Have you ever wondered why 20/20 is the benchmark for ''perfect'' vision and what it actually stands for? The term 20/20 vision represents a normal level of clarity of vision (visual acuity) assessed from 20 feet away from the object. In other words an individual with such eyesight can see an object clearly from 20 feet away which is considered normal to see clearly at that distance.
For those who don't have 20/20 vision, their visual acuity score is assigned based on the first point at which they are able to see sharply, in relation to what is normally expected. As an example, if your acuity is 20/100 that means that you have to be at a distance of 20 feet to see what a person with normal vision would be able to see at a distance of 100 feet.
A person who is assessed with 20/200 visual acuity is considered legally blind but can often see normally by wearing eyeglasses or contacts or by undergoing laser eye surgery if they qualify.
Most eye doctors utilize a form of the Snellen eye chart, created by Dutch eye doctor, Herman Snellen in the 1860's, to perform a vision screening. While today there are a number of variations, the chart typically has 11 lines of capital letters which get smaller in size as one looks toward the bottom. The top of the chart usually shows the capital letter - ''E'' with letters being added gradually as you look down the chart. During the vision screening, the eye doctor will look for the smallest line of letters you can make out. Each line is given a rating, with the 20/20 line typically being ascribed the eighth row. In instances in which the patient can't read, such as small children or handicapped persons, the ''Tumbling E'' chart is employed. At the same scale as the traditional Snellen chart, this variation portrays only the capital letter E in different rotations. The eye doctor tells the person being tested to mimic which rotational direction the ''fingers'' of the E are pointing.. Both charts must be placed 20 feet away from where the patient is viewing it.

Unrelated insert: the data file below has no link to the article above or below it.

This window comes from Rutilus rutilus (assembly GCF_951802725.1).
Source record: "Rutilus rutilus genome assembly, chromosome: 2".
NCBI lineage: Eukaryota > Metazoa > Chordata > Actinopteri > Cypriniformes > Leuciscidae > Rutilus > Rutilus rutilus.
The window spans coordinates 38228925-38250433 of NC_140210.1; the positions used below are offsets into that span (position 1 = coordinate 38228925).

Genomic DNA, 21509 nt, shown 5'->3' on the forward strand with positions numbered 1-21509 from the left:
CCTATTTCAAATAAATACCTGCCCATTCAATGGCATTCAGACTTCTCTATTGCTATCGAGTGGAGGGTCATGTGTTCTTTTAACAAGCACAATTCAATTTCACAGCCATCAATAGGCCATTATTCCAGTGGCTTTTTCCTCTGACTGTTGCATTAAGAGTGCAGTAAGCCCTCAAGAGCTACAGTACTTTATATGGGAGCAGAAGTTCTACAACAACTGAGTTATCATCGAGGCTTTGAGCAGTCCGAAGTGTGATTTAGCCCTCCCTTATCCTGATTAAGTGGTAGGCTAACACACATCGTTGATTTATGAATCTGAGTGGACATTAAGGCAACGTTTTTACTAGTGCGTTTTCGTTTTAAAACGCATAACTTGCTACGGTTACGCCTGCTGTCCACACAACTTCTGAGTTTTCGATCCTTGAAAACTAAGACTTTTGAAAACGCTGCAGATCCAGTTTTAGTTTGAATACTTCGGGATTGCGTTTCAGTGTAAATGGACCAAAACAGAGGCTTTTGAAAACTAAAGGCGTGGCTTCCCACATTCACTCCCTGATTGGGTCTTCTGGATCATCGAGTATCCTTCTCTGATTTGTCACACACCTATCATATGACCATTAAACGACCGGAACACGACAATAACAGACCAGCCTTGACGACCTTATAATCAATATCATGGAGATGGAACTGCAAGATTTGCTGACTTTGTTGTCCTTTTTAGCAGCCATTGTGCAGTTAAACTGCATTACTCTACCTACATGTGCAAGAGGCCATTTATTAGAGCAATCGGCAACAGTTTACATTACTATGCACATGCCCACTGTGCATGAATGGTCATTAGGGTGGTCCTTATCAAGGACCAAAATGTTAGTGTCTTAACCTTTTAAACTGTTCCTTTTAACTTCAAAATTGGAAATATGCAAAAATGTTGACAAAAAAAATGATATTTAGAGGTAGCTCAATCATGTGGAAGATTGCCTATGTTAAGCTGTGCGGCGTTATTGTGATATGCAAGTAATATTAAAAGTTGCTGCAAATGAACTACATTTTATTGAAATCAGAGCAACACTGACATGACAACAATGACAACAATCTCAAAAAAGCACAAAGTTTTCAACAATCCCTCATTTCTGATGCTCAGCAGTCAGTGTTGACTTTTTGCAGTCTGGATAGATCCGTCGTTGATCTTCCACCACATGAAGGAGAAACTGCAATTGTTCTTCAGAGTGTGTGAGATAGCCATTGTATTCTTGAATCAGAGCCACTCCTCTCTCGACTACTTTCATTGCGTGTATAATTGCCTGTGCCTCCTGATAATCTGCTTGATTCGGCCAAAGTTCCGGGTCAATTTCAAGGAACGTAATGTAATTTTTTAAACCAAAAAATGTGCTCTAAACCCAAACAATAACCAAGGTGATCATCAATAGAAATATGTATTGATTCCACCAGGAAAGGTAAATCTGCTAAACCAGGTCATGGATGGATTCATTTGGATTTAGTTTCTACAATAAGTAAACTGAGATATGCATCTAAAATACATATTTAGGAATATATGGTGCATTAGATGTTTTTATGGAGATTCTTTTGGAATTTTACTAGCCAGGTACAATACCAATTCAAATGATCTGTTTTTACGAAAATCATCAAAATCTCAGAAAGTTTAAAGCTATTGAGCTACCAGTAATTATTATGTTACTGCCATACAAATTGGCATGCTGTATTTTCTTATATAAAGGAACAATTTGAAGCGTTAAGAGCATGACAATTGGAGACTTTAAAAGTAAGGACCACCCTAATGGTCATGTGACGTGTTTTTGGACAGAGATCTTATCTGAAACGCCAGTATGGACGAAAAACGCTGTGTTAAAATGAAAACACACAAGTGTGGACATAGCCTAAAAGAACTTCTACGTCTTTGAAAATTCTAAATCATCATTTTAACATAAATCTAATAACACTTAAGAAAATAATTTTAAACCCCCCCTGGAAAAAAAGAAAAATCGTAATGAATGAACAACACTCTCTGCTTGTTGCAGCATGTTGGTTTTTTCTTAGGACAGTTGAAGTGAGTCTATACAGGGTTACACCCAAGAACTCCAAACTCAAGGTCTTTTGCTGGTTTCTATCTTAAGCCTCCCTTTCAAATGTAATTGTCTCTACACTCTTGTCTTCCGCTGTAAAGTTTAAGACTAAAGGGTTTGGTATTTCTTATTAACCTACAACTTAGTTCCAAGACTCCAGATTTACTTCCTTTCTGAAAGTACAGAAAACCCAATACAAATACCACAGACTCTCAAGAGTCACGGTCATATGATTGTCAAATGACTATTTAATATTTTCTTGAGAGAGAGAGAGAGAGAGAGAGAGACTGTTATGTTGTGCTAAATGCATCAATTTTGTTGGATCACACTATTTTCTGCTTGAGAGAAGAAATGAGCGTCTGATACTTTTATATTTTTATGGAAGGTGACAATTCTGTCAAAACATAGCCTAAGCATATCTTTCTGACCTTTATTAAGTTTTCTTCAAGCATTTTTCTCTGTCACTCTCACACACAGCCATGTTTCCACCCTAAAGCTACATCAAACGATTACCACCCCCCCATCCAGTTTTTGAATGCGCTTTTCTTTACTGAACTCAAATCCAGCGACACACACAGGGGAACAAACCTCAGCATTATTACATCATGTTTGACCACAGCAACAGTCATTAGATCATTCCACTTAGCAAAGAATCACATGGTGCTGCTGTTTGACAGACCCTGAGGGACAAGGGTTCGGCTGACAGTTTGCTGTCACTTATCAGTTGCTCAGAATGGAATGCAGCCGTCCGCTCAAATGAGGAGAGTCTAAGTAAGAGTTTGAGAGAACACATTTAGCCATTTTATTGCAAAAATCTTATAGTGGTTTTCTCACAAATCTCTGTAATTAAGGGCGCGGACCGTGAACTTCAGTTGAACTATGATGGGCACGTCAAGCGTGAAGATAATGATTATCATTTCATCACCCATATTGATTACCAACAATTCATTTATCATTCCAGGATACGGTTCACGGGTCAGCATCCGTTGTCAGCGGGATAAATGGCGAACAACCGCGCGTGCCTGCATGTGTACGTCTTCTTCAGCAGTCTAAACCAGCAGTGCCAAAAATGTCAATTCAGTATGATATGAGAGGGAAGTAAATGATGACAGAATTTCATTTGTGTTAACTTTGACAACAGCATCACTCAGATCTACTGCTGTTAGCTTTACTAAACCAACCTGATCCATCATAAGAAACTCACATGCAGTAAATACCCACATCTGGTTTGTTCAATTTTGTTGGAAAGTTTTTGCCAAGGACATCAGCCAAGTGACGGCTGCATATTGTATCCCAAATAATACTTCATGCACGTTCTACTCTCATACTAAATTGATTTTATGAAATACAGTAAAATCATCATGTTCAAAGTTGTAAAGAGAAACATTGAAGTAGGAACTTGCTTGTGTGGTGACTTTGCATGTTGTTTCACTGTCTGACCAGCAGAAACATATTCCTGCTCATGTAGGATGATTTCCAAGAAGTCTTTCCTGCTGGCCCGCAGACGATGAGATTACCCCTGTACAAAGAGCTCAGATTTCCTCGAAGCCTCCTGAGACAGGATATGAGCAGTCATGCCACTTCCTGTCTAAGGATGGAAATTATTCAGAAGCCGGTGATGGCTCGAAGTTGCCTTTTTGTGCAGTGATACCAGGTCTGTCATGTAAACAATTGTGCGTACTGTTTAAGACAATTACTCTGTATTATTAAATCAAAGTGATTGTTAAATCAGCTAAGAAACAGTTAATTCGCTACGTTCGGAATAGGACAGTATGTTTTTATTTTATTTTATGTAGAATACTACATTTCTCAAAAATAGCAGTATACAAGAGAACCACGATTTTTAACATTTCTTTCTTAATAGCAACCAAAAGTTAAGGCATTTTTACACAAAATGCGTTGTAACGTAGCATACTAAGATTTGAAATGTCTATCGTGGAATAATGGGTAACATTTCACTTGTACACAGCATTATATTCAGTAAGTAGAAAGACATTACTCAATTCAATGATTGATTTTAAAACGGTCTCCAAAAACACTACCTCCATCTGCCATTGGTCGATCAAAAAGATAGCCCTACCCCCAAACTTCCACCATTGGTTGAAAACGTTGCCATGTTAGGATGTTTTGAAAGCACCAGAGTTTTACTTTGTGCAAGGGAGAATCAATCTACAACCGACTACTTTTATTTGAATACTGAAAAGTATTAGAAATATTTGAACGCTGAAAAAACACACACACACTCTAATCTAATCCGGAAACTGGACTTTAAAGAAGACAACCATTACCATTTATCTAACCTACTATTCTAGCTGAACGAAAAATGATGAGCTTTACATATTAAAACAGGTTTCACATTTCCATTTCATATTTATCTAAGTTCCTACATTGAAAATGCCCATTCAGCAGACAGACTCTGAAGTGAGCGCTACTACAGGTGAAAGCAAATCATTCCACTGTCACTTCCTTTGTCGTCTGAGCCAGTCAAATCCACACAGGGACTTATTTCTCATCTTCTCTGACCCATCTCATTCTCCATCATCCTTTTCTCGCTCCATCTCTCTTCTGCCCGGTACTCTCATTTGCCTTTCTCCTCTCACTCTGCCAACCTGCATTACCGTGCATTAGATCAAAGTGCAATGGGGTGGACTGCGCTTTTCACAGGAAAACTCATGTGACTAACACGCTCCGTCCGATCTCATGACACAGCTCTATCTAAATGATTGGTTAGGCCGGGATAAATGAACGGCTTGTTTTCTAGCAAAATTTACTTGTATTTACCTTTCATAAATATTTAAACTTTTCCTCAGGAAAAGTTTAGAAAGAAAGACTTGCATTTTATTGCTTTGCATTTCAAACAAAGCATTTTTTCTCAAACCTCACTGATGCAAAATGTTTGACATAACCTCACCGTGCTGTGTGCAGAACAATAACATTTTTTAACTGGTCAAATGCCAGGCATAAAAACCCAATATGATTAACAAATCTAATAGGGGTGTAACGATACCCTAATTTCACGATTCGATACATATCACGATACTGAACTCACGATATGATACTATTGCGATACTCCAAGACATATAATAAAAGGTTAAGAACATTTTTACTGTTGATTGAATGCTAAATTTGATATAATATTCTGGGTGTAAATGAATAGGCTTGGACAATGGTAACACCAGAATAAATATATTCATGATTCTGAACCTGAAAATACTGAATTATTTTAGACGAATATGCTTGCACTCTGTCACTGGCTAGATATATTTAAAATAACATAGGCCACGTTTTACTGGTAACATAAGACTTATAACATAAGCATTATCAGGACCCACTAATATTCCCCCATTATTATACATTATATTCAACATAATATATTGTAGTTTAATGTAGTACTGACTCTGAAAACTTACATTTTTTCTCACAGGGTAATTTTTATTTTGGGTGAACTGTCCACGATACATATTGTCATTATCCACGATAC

Although 20/20 eyesight does mean that the person is able to see at the norm from a distance this measure alone does not imply that a person has flawless eyesight. There are a number of other necessary abilities needed to make perfect vision such as side or peripheral sight, depth perception, color vision, near vision and focusing and coordination between the eyes to name a few.
While a vision screening using an eye chart can establish whether you require glasses for better distance vision it will not give the eye doctor a complete perception of the complete status of your eyes and vision. You should still go in for an annual comprehensive eye exam which can identify potential conditions. Contact our office today to schedule an eye exam in Frisco, TX.